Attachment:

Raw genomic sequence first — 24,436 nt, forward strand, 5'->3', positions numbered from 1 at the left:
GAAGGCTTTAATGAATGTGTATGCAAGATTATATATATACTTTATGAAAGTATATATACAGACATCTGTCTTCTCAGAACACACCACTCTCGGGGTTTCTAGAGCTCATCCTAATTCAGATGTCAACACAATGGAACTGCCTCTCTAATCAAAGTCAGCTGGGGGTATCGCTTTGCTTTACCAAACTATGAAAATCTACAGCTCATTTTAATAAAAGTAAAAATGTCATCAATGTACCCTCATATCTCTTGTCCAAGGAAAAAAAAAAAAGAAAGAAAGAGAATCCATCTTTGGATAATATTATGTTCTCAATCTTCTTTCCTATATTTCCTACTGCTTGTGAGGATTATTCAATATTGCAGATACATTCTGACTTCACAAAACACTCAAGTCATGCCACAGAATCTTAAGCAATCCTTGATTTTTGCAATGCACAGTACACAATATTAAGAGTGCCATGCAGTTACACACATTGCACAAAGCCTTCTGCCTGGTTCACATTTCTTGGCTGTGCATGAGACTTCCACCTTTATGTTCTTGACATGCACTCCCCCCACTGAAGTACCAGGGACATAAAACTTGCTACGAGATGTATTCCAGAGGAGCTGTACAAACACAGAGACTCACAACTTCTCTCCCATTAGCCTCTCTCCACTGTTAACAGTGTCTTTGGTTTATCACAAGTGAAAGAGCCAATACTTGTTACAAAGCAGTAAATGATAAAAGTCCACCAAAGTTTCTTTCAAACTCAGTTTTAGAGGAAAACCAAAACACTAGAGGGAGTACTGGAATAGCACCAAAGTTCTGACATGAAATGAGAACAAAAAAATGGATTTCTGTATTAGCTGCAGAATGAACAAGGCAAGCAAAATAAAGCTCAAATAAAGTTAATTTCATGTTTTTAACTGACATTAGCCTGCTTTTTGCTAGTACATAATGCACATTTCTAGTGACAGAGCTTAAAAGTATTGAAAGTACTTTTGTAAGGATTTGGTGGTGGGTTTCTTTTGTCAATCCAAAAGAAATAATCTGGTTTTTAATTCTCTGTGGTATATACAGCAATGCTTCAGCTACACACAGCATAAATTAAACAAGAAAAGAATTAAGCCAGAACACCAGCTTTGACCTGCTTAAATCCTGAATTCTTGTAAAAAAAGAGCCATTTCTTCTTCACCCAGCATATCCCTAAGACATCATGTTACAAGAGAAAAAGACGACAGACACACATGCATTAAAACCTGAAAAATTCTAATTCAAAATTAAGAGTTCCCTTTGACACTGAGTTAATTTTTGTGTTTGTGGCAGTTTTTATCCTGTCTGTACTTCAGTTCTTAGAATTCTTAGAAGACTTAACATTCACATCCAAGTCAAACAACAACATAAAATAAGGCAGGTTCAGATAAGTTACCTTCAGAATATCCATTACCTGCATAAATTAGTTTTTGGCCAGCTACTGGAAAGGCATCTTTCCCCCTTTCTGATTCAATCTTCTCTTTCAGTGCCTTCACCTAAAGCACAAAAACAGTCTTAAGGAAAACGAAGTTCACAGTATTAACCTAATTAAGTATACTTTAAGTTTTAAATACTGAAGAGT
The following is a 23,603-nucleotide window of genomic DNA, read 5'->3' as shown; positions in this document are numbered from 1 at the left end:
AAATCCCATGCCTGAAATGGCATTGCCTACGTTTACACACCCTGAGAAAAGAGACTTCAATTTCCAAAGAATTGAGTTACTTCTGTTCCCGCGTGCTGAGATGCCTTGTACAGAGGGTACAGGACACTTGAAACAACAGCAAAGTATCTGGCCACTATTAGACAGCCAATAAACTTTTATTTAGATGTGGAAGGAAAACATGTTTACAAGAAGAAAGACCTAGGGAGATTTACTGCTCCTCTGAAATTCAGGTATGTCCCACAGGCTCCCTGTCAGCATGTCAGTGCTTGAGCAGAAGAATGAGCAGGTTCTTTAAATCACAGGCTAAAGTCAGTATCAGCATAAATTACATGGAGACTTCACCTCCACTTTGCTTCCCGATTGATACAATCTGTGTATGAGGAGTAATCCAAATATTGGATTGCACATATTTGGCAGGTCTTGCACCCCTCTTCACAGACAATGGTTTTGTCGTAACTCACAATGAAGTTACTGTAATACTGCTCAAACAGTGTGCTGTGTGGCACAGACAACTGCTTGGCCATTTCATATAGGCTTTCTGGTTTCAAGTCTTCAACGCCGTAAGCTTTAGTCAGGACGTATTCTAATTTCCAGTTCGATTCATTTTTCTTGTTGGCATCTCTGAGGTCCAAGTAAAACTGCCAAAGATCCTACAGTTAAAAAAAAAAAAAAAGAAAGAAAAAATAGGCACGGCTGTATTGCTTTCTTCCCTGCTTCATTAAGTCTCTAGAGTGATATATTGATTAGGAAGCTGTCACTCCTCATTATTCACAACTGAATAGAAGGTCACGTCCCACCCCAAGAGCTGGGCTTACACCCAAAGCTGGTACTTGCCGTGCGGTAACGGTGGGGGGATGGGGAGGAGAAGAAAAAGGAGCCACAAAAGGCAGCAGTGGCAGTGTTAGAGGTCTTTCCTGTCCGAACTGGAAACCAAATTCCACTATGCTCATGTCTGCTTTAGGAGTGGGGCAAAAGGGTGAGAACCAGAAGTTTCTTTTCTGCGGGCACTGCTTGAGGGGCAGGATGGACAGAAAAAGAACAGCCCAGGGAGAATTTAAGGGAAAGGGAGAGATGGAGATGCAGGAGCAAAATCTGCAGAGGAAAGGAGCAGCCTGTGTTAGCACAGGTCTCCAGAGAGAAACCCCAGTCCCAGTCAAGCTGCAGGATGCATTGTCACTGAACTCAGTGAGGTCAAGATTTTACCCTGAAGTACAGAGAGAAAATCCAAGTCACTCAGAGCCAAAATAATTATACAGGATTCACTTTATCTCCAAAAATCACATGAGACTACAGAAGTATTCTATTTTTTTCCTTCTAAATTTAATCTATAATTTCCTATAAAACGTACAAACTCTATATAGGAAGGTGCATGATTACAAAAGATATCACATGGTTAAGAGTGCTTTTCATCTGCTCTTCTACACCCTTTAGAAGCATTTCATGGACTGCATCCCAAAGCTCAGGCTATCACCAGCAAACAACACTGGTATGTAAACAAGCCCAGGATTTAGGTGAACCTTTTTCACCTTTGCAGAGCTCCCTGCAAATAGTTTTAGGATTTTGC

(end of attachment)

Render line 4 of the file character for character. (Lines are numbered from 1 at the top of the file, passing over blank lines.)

AAATCCCATGCCTGAAATGGCATTGCCTACGTTTACACACCCTGAGAAAAGAGACTTCAATTTCCAAAGAATTGAGTTACTTCTGTTCCCGCGTGCTGAGATGCCTTGTACAGAGGGTACAGGACACTTGAAACAACAGCAAAGTATCTGGCCACTATTAGACAGCCAATAAACTTTTATTTAGATGTGGAAGGAAAACATGTTTACAAGAAGAAAGACCTAGGGAGATTTACTGCTCCTCTGAAATTCAGGTATGTCCCACAGGCTCCCTGTCAGCATGTCAGTGCTTGAGCAGAAGAATGAGCAGGTTCTTTAAATCACAGGCTAAAGTCAGTATCAGCATAAATTACATGGAGACTTCACCTCCACTTTGCTTCCCGATTGATACAATCTGTGTATGAGGAGTAATCCAAATATTGGATTGCACATATTTGGCAGGTCTTGCACCCCTCTTCACAGACAATGGTTTTGTCGTAACTCACAATGAAGTTACTGTAATACTGCTCAAACAGTGTGCTGTGTGGCACAGACAACTGCTTGGCCATTTCATATAGGCTTTCTGGTTTCAAGTCTTCAACGCCGTAAGCTTTAGTCAGGACGTATTCTAATTTCCAGTTCGATTCATTTTTCTTGTTGGCATCTCTGAGGTCCAAGTAAAACTGCCAAAGATCCTACAGTTAAAAAAAAAAAAAAAGAAAGAAAAAATAGGCACGGCTGTATTGCTTTCTTCCCTGCTTCATTAAGTCTCTAGAGTGATATATTGATTAGGAAGCTGTCACTCCTCATTATTCACAACTGAATAGAAGGTCACGTCCCACCCCAAGAGCTGGGCTTACACCCAAAGCTGGTACTTGCCGTGCGGTAACGGTGGGGGGATGGGGAGGAGAAGAAAAAGGAGCCACAAAAGGCAGCAGTGGCAGTGTTAGAGGTCTTTCCTGTCCGAACTGGAAACCAAATTCCACTATGCTCATGTCTGCTTTAGGAGTGGGGCAAAAGGGTGAGAACCAGAAGTTTCTTTTCTGCGGGCACTGCTTGAGGGGCAGGATGGACAGAAAAAGAACAGCCCAGGGAGAATTTAAGGGAAAGGGAGAGATGGAGATGCAGGAGCAAAATCTGCAGAGGAAAGGAGCAGCCTGTGTTAGCACAGGTCTCCAGAGAGAAACCCCAGTCCCAGTCAAGCTGCAGGATGCATTGTCACTGAACTCAGTGAGGTCAAGATTTTACCCTGAAGTACAGAGAGAAAATCCAAGTCACTCAGAGCCAAAATAATTATACAGGATTCACTTTATCTCCAAAAATCACATGAGACTACAGAAGTATTCTATTTTTTTCCTTCTAAATTTAATCTATAATTTCCTATAAAACGTACAAACTCTATATAGGAAGGTGCATGATTACAAAAGATATCACATGGTTAAGAGTGCTTTTCATCTGCTCTTCTACACCCTTTAGAAGCATTTCATGGACTGCATCCCAAAGCTCAGGCTATCACCAGCAAACAACACTGGTATGTAAACAAGCCCAGGATTTAGGTGAACCTTTTTCACCTTTGCAGAGCTCCCTGCAAATAGTTTTAGGATTTTGC